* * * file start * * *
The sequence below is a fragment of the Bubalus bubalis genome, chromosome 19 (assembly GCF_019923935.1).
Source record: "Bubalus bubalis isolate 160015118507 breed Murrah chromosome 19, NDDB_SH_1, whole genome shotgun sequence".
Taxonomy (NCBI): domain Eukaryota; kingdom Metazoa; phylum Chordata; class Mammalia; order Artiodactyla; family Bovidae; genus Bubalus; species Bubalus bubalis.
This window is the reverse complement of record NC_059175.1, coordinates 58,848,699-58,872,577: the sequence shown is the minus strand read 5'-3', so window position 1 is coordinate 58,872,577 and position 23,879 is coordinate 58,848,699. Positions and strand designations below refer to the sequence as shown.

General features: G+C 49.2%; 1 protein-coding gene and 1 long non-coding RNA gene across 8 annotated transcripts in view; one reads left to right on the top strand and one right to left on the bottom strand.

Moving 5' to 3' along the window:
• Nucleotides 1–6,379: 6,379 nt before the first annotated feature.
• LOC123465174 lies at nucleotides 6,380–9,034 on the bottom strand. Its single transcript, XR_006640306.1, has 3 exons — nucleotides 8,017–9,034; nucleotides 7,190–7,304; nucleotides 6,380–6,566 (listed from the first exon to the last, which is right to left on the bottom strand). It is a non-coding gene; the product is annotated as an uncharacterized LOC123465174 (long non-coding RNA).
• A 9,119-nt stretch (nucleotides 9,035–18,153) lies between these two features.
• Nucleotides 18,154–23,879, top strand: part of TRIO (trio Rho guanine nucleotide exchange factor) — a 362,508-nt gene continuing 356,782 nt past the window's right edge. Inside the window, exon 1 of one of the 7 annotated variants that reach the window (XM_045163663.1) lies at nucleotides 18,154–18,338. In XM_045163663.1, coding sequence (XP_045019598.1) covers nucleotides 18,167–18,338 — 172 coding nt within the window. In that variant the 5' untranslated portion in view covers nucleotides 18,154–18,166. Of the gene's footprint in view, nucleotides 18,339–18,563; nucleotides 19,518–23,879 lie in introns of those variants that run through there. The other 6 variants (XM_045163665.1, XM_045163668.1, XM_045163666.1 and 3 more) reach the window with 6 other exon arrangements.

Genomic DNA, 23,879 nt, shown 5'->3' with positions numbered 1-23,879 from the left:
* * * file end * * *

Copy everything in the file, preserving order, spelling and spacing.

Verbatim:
The sequence below is a fragment of the Bubalus bubalis genome, chromosome 19 (assembly GCF_019923935.1).
Source record: "Bubalus bubalis isolate 160015118507 breed Murrah chromosome 19, NDDB_SH_1, whole genome shotgun sequence".
Taxonomy (NCBI): domain Eukaryota; kingdom Metazoa; phylum Chordata; class Mammalia; order Artiodactyla; family Bovidae; genus Bubalus; species Bubalus bubalis.
This window is the reverse complement of record NC_059175.1, coordinates 58,848,699-58,872,577: the sequence shown is the minus strand read 5'-3', so window position 1 is coordinate 58,872,577 and position 23,879 is coordinate 58,848,699. Positions and strand designations below refer to the sequence as shown.

General features: G+C 49.2%; 1 protein-coding gene and 1 long non-coding RNA gene across 8 annotated transcripts in view; one reads left to right on the top strand and one right to left on the bottom strand.

Moving 5' to 3' along the window:
• Nucleotides 1–6,379: 6,379 nt before the first annotated feature.
• LOC123465174 lies at nucleotides 6,380–9,034 on the bottom strand. Its single transcript, XR_006640306.1, has 3 exons — nucleotides 8,017–9,034; nucleotides 7,190–7,304; nucleotides 6,380–6,566 (listed from the first exon to the last, which is right to left on the bottom strand). It is a non-coding gene; the product is annotated as an uncharacterized LOC123465174 (long non-coding RNA).
• A 9,119-nt stretch (nucleotides 9,035–18,153) lies between these two features.
• Nucleotides 18,154–23,879, top strand: part of TRIO (trio Rho guanine nucleotide exchange factor) — a 362,508-nt gene continuing 356,782 nt past the window's right edge. Inside the window, exon 1 of one of the 7 annotated variants that reach the window (XM_045163663.1) lies at nucleotides 18,154–18,338. In XM_045163663.1, coding sequence (XP_045019598.1) covers nucleotides 18,167–18,338 — 172 coding nt within the window. In that variant the 5' untranslated portion in view covers nucleotides 18,154–18,166. Of the gene's footprint in view, nucleotides 18,339–18,563; nucleotides 19,518–23,879 lie in introns of those variants that run through there. The other 6 variants (XM_045163665.1, XM_045163668.1, XM_045163666.1 and 3 more) reach the window with 6 other exon arrangements.

Genomic DNA, 23,879 nt, shown 5'->3' with positions numbered 1-23,879 from the left: